We also display the area under the ROC curve (ROC AUC), which is fairly high, thus consistent with our intepretation of the previous plots.

In [2]:
import plotly.express as px
from sklearn.linear_model import LogisticRegression
from sklearn.metrics import roc_curve, auc
from sklearn.datasets import make_classification

X, y = make_classification(n_samples=500, random_state=0)

model = LogisticRegression()
model.fit(X, y)
y_score = model.predict_proba(X)[:, 1]

fpr, tpr, thresholds = roc_curve(y, y_score)

fig = px.area(
    x=fpr, y=tpr,
    title=f'ROC Curve (AUC={auc(fpr, tpr):.4f})',
    labels=dict(x='False Positive Rate', y='True Positive Rate'),
    width=700, height=500
)
fig.add_shape(
    type='line', line=dict(dash='dash'),
    x0=0, x1=1, y0=0, y1=1
)

fig.update_yaxes(scaleanchor="x", scaleratio=1)
fig.update_xaxes(constrain='domain')
fig.show()

Multiclass ROC Curve

When you have more than 2 classes, you will need to plot the ROC curve for each class separately. Make sure that you use a one-versus-rest model, or make sure that your problem has a multi-label format; otherwise, your ROC curve might not return the expected results.

In [3]:
import plotly.graph_objects as go
import plotly.express as px
import numpy as np
import pandas as pd
from sklearn.linear_model import LogisticRegression
from sklearn.metrics import roc_curve, roc_auc_score

np.random.seed(0)

# Artificially add noise to make task harder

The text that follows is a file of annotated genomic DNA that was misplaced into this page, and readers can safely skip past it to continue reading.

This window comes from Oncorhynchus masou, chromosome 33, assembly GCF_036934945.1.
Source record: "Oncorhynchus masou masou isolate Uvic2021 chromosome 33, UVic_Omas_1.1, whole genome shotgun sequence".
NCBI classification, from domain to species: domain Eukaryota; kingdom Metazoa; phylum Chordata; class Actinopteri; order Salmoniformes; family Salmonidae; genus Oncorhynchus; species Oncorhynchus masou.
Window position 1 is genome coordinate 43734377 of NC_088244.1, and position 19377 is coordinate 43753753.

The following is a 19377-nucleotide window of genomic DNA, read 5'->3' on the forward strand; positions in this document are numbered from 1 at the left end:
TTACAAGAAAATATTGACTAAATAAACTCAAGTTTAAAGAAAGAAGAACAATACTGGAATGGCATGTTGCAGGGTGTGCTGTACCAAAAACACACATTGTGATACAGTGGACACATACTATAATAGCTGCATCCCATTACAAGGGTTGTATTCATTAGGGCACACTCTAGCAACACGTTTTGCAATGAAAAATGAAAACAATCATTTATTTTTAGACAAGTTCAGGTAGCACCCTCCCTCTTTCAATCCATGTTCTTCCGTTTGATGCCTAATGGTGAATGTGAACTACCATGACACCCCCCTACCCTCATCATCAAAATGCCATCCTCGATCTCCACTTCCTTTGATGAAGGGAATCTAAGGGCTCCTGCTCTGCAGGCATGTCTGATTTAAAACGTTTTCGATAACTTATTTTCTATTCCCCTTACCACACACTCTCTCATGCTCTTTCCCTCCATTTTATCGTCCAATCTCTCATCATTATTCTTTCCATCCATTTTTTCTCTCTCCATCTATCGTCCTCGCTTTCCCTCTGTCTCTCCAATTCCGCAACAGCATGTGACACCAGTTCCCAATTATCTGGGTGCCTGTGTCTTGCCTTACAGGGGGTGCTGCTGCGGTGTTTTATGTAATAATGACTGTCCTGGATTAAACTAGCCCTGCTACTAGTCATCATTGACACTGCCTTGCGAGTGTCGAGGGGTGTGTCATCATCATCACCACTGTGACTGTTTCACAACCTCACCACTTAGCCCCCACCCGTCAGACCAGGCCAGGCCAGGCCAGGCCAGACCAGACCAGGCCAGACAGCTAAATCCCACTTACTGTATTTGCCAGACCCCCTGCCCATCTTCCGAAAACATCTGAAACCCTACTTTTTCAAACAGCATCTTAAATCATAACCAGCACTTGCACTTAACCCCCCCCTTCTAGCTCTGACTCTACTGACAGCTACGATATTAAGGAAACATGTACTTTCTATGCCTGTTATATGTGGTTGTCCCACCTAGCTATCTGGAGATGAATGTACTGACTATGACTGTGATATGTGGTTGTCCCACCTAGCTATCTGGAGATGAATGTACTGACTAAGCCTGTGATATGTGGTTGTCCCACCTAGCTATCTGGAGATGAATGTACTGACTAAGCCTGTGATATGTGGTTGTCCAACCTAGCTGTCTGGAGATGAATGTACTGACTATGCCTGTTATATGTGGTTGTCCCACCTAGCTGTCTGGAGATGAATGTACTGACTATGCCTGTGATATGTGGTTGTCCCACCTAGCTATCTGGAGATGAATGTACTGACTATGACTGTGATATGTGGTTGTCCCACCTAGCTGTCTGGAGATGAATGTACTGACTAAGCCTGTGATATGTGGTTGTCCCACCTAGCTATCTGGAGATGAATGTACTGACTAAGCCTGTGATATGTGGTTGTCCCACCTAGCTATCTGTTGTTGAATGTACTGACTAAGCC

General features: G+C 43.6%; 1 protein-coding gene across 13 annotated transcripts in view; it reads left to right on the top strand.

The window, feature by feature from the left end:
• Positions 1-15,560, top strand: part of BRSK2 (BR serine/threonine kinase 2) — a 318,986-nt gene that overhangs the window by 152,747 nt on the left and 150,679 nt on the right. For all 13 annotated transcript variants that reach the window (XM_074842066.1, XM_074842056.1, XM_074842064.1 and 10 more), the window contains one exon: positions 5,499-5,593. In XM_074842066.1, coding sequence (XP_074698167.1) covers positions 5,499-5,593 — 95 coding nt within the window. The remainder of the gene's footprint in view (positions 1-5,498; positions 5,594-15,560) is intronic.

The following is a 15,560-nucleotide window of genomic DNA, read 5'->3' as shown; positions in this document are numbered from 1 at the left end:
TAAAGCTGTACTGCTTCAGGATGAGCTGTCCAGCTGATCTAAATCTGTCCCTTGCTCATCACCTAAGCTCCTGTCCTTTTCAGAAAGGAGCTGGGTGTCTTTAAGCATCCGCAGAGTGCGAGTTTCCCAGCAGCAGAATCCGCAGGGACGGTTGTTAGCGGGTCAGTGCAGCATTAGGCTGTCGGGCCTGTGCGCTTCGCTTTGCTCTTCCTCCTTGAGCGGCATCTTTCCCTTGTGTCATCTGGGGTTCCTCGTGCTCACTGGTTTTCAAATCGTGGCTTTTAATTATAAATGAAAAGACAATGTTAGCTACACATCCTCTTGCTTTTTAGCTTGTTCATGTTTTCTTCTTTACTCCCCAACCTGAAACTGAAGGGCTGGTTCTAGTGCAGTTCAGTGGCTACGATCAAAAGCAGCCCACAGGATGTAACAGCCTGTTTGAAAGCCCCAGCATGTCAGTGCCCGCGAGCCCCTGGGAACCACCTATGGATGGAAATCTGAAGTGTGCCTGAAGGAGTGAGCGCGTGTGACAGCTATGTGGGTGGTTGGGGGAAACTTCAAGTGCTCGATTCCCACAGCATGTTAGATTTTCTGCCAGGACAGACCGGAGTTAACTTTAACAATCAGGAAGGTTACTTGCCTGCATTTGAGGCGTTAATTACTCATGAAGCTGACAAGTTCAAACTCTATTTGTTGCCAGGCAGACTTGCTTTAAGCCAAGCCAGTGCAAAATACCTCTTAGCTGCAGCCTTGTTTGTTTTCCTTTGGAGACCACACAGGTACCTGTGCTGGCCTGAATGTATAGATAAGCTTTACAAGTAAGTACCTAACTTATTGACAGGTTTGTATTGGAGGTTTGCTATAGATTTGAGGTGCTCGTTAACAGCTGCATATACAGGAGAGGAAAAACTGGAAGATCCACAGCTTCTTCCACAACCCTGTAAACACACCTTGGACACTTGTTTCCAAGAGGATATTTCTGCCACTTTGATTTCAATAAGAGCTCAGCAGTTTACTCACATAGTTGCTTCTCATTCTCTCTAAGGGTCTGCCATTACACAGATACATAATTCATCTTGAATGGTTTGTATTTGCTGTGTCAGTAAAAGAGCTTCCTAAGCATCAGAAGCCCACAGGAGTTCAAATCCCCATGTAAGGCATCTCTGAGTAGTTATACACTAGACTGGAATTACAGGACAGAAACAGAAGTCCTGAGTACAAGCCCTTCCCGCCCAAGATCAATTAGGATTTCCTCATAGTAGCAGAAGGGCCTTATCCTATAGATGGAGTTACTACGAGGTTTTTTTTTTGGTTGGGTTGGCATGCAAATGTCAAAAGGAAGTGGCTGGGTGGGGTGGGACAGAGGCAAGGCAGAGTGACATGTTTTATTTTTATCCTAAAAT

df = px.data.iris()
samples = df.species.sample(n=50, random_state=0)
np.random.shuffle(samples.values)
df.loc[samples.index, 'species'] = samples.values

# Define the inputs and outputs
X = df.drop(columns=['species', 'species_id'])
y = df['species']
y_onehot = pd.get_dummies(y, columns=model.classes_)

# Fit the model
model = LogisticRegression(max_iter=200)
model.fit(X, y)
y_scores = model.predict_proba(X)

# Create an empty figure, and iteratively add new lines
# every time we compute a new class
fig = go.Figure()
fig.add_shape(
    type='line', line=dict(dash='dash'),
    x0=0, x1=1, y0=0, y1=1
)

for i in range(y_scores.shape[1]):
    y_true = y_onehot.iloc[:, i]
    y_score = y_scores[:, i]

    fpr, tpr, _ = roc_curve(y_true, y_score)
    auc_score = roc_auc_score(y_true, y_score)

    name = f"{y_onehot.columns[i]} (AUC={auc_score:.2f})"
    fig.add_trace(go.Scatter(x=fpr, y=tpr, name=name, mode='lines'))

fig.update_layout(
    xaxis_title='False Positive Rate',
    yaxis_title='True Positive Rate',
    yaxis=dict(scaleanchor="x", scaleratio=1),
    xaxis=dict(constrain='domain'),
    width=700, height=500
)
fig.show()

Precision-Recall Curves

Plotting the PR curve is very similar to plotting the ROC curve. The following examples are slightly modified from the previous examples:

In [4]:
import plotly.express as px
from sklearn.linear_model import LogisticRegression
from sklearn.metrics import precision_recall_curve, auc
from sklearn.datasets import make_classification

X, y = make_classification(n_samples=500, random_state=0)